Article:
IE11 leaves Flash media hanging on YouTube, more major sites

It looked like Microsoft was going to fix IE11's Flash problems with this month's Black Tuesday patches, but no such luck

If you're having problems getting Flash sites to display properly in Internet Explorer 11 -- whether you're running Windows 7, 8, or 8.1 -- you aren't alone. The support forums are clogged with complaints, citing different symptoms, from sites (including YouTube) that don't render properly and/or freeze completely to BSODs to repeated, bogus exhortations to download the latest Flash player. Microsoft hasn't come up with an explanation, much less a fix. The IE patch delivered on Black Tuesday earlier this month was supposed to help, but it doesn't. The only solution that seems to work: Use Firefox or Chrome.

To understand the nature of the problem, it helps to know the history. Adobe Flash has long been one of the three primary infection targets for Windows PCs, with Adobe Acrobat and browser-based JavaScript providing the other favored vectors. Adobe was never able to plug the security holes, and Windows customers suffered.

When Microsoft launched Internet Explorer 10 in conjunction with Windows 8 back in August 2012, it shipped the Flash player as an integrated part of the browser. (Google did the same with the Chrome Flash player years before.) The IE10 Flash player rolled out with great fanfare, as Microsoft assured us it was fortified with security sandboxes galore. Starting in IE10, customers didn't have to update Flash; Microsoft took care of the onerous chore as part of its IE patches. IE10 blocked access to Flash animations, except for those sites that appeared on a Microsoft-maintained whitelist. Thus, the big name sites with Flash, such as YouTube, got the green light, and IE10 used its built-in Flash player to run Flash media on YouTube.

That all changed abruptly on March 12, 2013, when Microsoft announced it was turning its IE10 Flash whitelist into an IE10 Flash blacklist. The built-in Flash player continued to operate as before, but the XML file that contained the whitelisted websites was modified to contain the blacklisted websites.

Then came Windows 8.1 and Internet Explorer 11. I started seeing references to bad problems with IE11's built-in Flash player shortly after the Windows 8.1 upgrade shipped. Now that IE11 is available for Windows 7 (and Windows 8), those Flash problems seem to have migrated.

Symptoms run quite a gamut. The Microsoft Answers site goes through a litany of problems:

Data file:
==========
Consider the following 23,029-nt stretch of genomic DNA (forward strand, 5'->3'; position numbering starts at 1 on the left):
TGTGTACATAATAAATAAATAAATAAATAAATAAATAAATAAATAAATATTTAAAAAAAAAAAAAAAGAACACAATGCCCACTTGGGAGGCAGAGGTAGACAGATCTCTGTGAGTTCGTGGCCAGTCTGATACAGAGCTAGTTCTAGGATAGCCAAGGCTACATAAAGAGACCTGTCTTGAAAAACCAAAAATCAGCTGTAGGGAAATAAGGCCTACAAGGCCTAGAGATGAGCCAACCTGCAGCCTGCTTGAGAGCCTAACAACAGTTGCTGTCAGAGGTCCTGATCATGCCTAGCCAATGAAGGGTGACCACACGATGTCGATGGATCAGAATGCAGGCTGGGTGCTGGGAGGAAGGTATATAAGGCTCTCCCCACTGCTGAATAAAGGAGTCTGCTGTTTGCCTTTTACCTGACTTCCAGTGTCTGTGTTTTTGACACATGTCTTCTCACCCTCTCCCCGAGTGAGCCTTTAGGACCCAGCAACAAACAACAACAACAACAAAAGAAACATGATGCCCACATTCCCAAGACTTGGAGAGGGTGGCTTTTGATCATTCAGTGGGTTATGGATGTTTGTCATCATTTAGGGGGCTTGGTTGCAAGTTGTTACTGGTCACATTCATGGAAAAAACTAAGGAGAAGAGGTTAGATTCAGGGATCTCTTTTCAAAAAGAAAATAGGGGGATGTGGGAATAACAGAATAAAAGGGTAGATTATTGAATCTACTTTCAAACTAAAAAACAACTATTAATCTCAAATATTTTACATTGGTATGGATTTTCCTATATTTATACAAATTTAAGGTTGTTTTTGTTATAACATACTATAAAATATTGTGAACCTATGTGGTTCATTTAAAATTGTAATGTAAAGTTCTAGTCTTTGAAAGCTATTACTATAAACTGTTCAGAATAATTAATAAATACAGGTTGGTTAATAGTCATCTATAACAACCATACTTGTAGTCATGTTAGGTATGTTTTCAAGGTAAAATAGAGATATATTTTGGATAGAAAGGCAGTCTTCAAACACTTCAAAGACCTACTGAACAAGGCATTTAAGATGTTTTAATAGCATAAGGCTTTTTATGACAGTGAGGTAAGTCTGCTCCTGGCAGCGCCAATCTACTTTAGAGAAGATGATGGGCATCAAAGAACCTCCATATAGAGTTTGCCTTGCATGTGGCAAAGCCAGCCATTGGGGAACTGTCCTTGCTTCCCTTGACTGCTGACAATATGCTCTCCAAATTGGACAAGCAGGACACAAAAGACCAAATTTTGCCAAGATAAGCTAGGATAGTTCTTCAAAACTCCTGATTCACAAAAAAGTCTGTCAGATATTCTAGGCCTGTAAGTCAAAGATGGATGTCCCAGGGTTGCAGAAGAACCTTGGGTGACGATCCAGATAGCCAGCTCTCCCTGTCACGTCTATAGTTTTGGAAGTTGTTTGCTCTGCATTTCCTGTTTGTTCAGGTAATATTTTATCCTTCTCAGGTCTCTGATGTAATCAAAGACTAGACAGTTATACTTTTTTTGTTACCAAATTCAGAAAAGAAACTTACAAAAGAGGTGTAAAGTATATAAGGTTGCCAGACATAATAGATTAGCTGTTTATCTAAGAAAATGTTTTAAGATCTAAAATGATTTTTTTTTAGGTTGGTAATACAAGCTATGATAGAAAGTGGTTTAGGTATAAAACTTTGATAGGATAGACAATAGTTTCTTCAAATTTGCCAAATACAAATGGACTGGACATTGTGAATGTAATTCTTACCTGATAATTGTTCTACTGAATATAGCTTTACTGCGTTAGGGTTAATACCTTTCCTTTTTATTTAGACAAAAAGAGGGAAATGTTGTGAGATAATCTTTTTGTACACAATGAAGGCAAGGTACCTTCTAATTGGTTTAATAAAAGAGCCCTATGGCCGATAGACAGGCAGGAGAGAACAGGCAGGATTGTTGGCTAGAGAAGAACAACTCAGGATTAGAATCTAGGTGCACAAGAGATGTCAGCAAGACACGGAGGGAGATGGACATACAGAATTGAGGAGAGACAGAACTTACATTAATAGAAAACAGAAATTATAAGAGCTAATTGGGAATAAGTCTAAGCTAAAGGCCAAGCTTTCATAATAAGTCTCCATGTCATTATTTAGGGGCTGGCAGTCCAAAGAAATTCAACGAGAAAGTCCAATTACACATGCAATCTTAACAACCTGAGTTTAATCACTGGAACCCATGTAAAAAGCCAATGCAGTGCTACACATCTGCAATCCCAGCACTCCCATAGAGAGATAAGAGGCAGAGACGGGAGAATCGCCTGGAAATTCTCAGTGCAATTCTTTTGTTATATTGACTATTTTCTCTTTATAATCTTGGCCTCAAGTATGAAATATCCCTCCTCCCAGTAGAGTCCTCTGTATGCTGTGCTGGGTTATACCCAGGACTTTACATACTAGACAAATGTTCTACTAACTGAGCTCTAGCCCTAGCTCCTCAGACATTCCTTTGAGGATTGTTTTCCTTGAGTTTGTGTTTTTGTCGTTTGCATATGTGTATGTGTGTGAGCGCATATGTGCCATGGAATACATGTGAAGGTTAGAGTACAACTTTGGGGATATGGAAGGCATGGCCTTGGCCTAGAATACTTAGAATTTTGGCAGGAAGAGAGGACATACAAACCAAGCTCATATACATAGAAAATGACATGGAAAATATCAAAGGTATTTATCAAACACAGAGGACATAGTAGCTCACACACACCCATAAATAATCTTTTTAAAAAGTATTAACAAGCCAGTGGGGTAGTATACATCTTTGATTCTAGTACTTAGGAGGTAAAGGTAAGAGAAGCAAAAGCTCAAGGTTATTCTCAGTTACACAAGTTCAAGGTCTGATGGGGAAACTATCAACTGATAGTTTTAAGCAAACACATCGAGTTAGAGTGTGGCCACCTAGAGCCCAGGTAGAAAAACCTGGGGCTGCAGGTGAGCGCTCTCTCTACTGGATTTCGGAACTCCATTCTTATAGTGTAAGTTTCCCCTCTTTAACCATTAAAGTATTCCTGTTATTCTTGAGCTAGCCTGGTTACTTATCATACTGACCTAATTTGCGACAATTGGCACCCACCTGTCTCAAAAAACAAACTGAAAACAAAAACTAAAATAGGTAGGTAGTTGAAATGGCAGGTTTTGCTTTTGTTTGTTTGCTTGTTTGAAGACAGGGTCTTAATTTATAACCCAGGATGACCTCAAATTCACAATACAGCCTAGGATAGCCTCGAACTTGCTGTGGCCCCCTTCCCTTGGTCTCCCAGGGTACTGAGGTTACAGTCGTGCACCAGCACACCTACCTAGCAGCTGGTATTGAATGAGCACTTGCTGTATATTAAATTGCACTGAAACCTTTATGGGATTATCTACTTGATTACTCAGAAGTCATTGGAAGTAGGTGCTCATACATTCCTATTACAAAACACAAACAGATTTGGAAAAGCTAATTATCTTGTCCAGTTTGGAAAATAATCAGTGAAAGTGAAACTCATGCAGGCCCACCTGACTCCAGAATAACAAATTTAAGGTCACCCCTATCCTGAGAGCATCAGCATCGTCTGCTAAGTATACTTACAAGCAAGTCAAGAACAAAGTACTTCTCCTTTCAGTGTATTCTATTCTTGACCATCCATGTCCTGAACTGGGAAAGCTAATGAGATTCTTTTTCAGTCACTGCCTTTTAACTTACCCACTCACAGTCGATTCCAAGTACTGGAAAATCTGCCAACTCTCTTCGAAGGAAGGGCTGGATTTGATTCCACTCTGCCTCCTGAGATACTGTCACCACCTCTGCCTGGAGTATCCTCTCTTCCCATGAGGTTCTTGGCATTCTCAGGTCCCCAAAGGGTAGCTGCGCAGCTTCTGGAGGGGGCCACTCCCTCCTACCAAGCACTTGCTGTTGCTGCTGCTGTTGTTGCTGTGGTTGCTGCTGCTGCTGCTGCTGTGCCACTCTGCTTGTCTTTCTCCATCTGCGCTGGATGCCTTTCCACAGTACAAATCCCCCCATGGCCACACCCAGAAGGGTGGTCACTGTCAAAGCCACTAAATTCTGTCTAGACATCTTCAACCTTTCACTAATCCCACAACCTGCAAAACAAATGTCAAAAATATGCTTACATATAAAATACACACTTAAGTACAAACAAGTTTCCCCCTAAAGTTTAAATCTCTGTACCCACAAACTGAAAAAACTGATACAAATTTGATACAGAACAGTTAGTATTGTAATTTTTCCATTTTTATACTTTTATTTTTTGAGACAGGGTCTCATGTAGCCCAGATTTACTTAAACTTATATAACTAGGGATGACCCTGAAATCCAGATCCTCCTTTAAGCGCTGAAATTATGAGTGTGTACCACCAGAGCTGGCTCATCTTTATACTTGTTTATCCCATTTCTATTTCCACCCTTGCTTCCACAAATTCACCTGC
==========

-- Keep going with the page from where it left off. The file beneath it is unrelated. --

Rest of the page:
• Flash doesn't work uploading or downloading Facebook photos
  • Real estate MLS sites using Corelogic Fusion MLS don't work
  • Yahoo's home page says you have to install Flash (pshaw -- it's built in to IE11)
  • A banking system doesn't align columns correctly
  • MP4s won't stream
  • CBC.ca videos won't play, nor will abc.com videos

At least half a dozen fixes appear in the thread, but none succeed in all cases.

Over on the Yahoo Answers site, there are multiple reports of IE11 freezing with YouTube videos, BSODs while watching NBCNews.com, "recover webpage" errors, and more.

On Google's YouTube support site, even more complaints have surfaced.

I've received several emails from Win7 and Win8.1 users complaining that certain websites report that Flash needs to be updated, but a trip to the Flash site says the latest version's installed -- all of which is malarkey because Flash is internal to IE11.

Microsoft's explanation, Why won't videos play in Internet Explorer, has a laundry list of fixes, some of which appear to work in some cases, none of which work all the time.

If you're looking for an IE11 fix, I feel confident in saying that one single fix doesn't exist, although some of the alternative fixes on offer may work in specific situations. The best solution is to use Chrome or Firefox.

Heaven only knows if/when Microsoft will take the problems seriously enough to fix them. Make no mistake: This isn't an Adobe problem. It's a Microsoft problem.

This article, "IE11 leaves Flash media hanging on YouTube, more major sites," was originally published at InfoWorld.com. Get the first word on what the important tech news really means with the InfoWorld Tech Watch blog. For the latest business technology news, follow InfoWorld.com on Twitter.

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